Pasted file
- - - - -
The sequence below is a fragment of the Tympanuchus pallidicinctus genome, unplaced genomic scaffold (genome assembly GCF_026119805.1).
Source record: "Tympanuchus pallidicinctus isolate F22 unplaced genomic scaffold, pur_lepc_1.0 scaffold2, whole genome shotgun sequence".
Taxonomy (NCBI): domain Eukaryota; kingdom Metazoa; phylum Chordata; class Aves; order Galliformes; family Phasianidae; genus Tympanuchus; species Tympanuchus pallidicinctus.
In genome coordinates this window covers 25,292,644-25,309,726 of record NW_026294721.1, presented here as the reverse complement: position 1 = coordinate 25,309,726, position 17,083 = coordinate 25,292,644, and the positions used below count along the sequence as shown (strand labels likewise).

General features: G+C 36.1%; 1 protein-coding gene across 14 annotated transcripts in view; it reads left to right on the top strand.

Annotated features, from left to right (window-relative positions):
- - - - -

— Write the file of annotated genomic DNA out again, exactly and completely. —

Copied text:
The sequence below is a fragment of the Tympanuchus pallidicinctus genome, unplaced genomic scaffold (genome assembly GCF_026119805.1).
Source record: "Tympanuchus pallidicinctus isolate F22 unplaced genomic scaffold, pur_lepc_1.0 scaffold2, whole genome shotgun sequence".
Taxonomy (NCBI): domain Eukaryota; kingdom Metazoa; phylum Chordata; class Aves; order Galliformes; family Phasianidae; genus Tympanuchus; species Tympanuchus pallidicinctus.
In genome coordinates this window covers 25,292,644-25,309,726 of record NW_026294721.1, presented here as the reverse complement: position 1 = coordinate 25,309,726, position 17,083 = coordinate 25,292,644, and the positions used below count along the sequence as shown (strand labels likewise).

General features: G+C 36.1%; 1 protein-coding gene across 14 annotated transcripts in view; it reads left to right on the top strand.

Annotated features, from left to right (window-relative positions):